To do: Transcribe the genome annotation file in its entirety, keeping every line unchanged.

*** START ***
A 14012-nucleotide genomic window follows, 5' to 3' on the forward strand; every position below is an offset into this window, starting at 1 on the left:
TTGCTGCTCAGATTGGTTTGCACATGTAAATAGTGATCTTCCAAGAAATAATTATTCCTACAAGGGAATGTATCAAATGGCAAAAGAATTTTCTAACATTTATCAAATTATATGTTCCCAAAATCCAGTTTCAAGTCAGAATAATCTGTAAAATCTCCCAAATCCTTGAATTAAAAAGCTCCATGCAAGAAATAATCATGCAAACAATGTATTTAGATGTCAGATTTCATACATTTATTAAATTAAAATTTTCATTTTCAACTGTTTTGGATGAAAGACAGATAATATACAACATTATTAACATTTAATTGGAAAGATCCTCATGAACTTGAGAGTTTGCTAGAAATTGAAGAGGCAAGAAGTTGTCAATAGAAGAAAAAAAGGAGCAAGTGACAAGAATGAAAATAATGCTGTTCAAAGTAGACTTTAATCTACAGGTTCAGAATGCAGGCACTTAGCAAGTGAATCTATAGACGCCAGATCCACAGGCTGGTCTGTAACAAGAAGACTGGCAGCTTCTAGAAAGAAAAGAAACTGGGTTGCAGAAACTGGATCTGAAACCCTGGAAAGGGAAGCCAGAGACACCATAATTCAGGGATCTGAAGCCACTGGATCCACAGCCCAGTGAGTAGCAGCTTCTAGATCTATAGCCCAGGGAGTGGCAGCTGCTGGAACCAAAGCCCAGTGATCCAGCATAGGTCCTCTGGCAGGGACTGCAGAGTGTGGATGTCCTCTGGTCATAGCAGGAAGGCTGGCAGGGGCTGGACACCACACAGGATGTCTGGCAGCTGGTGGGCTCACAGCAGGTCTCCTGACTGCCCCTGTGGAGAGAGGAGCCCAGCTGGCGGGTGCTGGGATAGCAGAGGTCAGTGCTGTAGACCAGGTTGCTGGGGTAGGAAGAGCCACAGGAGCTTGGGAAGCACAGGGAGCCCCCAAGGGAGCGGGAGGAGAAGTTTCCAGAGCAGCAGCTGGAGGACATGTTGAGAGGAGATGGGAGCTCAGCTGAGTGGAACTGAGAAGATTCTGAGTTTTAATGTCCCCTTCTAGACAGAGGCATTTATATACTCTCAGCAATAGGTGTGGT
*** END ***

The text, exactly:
A 14012-nucleotide genomic window follows, 5' to 3' on the forward strand; every position below is an offset into this window, starting at 1 on the left:
TTGCTGCTCAGATTGGTTTGCACATGTAAATAGTGATCTTCCAAGAAATAATTATTCCTACAAGGGAATGTATCAAATGGCAAAAGAATTTTCTAACATTTATCAAATTATATGTTCCCAAAATCCAGTTTCAAGTCAGAATAATCTGTAAAATCTCCCAAATCCTTGAATTAAAAAGCTCCATGCAAGAAATAATCATGCAAACAATGTATTTAGATGTCAGATTTCATACATTTATTAAATTAAAATTTTCATTTTCAACTGTTTTGGATGAAAGACAGATAATATACAACATTATTAACATTTAATTGGAAAGATCCTCATGAACTTGAGAGTTTGCTAGAAATTGAAGAGGCAAGAAGTTGTCAATAGAAGAAAAAAAGGAGCAAGTGACAAGAATGAAAATAATGCTGTTCAAAGTAGACTTTAATCTACAGGTTCAGAATGCAGGCACTTAGCAAGTGAATCTATAGACGCCAGATCCACAGGCTGGTCTGTAACAAGAAGACTGGCAGCTTCTAGAAAGAAAAGAAACTGGGTTGCAGAAACTGGATCTGAAACCCTGGAAAGGGAAGCCAGAGACACCATAATTCAGGGATCTGAAGCCACTGGATCCACAGCCCAGTGAGTAGCAGCTTCTAGATCTATAGCCCAGGGAGTGGCAGCTGCTGGAACCAAAGCCCAGTGATCCAGCATAGGTCCTCTGGCAGGGACTGCAGAGTGTGGATGTCCTCTGGTCATAGCAGGAAGGCTGGCAGGGGCTGGACACCACACAGGATGTCTGGCAGCTGGTGGGCTCACAGCAGGTCTCCTGACTGCCCCTGTGGAGAGAGGAGCCCAGCTGGCGGGTGCTGGGATAGCAGAGGTCAGTGCTGTAGACCAGGTTGCTGGGGTAGGAAGAGCCACAGGAGCTTGGGAAGCACAGGGAGCCCCCAAGGGAGCGGGAGGAGAAGTTTCCAGAGCAGCAGCTGGAGGACATGTTGAGAGGAGATGGGAGCTCAGCTGAGTGGAACTGAGAAGATTCTGAGTTTTAATGTCCCCTTCTAGACAGAGGCATTTATATACTCTCAGCAATAGGTGTGGT